Hampi was the imperial capital of Vijayanagar, a 14th century empire. The ruins are spread out over an area of 26km². "A Forgotten Empire" (ISBN 1419101250) by Robert Sewell is an interesting book which describes the rise and fall of the Vijayanagar empire. Before the fall of Vijayanagar, diamonds were sold on the streets, but the main street selling diamonds and other precious stones was surprisingly called Pan Supaari Street (translated in English, it means betel-leaf betel-nut street). A visitor can still see the exact location of Pan Supaari Street in Hampi, which has been marked with a board by the Archaeological Survey of India.
Hampi is well worth the visit. The area is simply stunning and you will be in awe of the millions of boulders surrounding the area. Within this arid landscape lies a little oasis with lush palm, banana, and mango trees nestled near the river.
Hampi is a great place to spend a few days wandering around and discovering the rich, vibrant history while also having a bit of 'you' time.
Hampi hosts Hampi Utsav every year during first week of November. It is a visual delight as all the monuments/ruins are lit at night and it is a cultural extravaganza of dance and music. 2010 marked 500 years since the Vijayanagar king Sri Krishnadevaraya ascended to the throne.
A Forgotten Empire Vijayanagar: A Contribution to the History of India by Sewell Robert. A well-written account of the history of the Vijayanagar Empire
The nearest airport, Jindal Vijaynagar Airport (VDY), is located near Bellary and around 40km from Hampi.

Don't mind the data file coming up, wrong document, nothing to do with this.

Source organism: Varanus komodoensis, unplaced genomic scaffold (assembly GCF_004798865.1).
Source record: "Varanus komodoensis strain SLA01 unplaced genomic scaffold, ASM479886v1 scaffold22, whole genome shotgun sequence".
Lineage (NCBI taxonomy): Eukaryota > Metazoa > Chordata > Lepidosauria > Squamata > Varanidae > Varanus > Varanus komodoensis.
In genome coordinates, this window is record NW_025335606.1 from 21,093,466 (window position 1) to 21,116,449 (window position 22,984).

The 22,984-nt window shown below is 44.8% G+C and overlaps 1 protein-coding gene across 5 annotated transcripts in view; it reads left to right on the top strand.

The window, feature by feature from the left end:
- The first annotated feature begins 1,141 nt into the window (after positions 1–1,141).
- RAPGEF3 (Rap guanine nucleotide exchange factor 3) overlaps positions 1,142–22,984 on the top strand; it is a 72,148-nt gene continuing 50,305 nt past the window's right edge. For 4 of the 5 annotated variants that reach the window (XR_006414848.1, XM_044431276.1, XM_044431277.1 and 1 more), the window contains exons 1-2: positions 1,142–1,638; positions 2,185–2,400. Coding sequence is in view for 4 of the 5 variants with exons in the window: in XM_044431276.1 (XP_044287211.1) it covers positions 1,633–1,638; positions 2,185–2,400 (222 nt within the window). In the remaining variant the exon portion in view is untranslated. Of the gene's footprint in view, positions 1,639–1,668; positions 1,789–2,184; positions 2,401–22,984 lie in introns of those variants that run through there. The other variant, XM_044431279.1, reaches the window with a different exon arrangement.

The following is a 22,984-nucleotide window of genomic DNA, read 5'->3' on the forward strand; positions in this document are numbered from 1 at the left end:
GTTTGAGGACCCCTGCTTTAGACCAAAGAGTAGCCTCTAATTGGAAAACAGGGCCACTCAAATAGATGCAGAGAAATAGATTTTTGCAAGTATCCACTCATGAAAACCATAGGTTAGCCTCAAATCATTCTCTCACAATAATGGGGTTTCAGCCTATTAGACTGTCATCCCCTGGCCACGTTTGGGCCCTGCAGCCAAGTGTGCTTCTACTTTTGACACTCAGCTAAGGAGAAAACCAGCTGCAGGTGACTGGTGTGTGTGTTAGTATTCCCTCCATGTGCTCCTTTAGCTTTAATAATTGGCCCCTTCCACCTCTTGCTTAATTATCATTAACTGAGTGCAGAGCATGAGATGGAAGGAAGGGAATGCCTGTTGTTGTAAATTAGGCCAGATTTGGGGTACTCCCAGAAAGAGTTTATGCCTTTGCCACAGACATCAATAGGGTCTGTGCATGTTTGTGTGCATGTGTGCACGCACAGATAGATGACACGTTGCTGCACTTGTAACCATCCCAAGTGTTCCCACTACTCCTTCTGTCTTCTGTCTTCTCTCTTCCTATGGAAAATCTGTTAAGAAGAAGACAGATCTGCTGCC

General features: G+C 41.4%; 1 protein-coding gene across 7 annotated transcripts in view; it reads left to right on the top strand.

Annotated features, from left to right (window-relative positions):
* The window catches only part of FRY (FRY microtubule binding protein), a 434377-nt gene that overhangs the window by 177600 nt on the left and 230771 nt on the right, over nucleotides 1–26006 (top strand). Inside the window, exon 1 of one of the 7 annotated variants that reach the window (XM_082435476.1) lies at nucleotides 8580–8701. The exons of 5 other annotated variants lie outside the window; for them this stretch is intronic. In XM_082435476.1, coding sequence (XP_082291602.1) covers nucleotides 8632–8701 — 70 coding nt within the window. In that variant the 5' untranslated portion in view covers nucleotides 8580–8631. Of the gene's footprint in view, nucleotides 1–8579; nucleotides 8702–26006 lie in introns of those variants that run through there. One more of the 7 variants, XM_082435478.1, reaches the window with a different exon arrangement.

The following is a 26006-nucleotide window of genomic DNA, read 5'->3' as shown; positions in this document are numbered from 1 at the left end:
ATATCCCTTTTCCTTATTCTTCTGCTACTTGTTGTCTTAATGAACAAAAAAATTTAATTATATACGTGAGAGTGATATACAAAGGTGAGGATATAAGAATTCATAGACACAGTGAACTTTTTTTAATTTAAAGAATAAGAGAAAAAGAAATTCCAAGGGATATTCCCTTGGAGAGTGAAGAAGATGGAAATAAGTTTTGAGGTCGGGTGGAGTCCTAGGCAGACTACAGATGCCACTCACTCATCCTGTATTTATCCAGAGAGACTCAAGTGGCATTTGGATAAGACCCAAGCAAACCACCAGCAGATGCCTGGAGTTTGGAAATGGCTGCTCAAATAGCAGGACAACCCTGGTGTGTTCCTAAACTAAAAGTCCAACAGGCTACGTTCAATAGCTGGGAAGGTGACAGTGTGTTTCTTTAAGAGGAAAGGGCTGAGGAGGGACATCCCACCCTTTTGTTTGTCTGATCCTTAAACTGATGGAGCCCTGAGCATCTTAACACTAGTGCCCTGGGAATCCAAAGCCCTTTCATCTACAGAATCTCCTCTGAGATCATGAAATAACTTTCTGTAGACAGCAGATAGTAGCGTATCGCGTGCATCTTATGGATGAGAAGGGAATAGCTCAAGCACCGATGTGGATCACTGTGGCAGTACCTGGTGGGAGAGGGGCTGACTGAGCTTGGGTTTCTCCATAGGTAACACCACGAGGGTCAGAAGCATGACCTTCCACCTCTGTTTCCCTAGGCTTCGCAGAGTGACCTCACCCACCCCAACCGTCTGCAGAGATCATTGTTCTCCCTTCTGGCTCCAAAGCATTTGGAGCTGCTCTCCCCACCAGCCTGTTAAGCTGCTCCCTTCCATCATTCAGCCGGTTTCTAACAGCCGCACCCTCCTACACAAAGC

The nearest relatively major airport is at Hubli, 143km away from Hampi. Consider flying into Bangalore, a major international hub. Flying from places like Goa means that you have to change planes in Mumbai (or Bengaluru), making it an expensive and time consuming trip, and therefore useless.
The nearest railway station is Hospet Junction (IR station code: HPT), 13km away.
Overnight trains run several times a week from Bangalore, Hyderabad and Goa. The trains are a much cheaper and more comfortable route than the tourist buses most people are led into. (2nd class air-con - bed with linen - costs ₹750 from Bangalore to Hampi). You can also catch an overnight train from Mysore to Hubli and from there to Hospet/Hampi. You can also get an overnight train, the Hampi Express, direct from Mysore to Hospet Junction. It departs Mysore at 18:15 and is scheduled to arrive at 07:45 the next morning.
Here are some useful trains to get into Hampi: